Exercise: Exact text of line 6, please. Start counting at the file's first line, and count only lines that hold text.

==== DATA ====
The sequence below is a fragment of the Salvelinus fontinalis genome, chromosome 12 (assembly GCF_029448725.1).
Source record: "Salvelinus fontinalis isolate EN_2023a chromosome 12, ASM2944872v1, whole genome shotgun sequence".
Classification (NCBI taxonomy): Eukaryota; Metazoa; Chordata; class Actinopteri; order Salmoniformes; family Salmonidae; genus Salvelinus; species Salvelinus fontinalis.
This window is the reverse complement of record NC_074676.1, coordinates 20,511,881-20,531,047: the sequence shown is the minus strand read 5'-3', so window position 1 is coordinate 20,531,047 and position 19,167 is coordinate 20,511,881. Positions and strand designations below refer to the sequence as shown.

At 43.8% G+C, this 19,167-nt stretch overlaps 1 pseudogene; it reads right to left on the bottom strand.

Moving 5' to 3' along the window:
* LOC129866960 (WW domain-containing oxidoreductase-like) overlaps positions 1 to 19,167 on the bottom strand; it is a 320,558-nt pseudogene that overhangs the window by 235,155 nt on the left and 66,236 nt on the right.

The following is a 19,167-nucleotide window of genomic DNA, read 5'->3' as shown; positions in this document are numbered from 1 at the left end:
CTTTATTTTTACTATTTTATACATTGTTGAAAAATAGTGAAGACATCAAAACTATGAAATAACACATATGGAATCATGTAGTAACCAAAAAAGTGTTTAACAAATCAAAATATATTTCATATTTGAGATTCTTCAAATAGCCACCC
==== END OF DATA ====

Moving 5' to 3' along the window: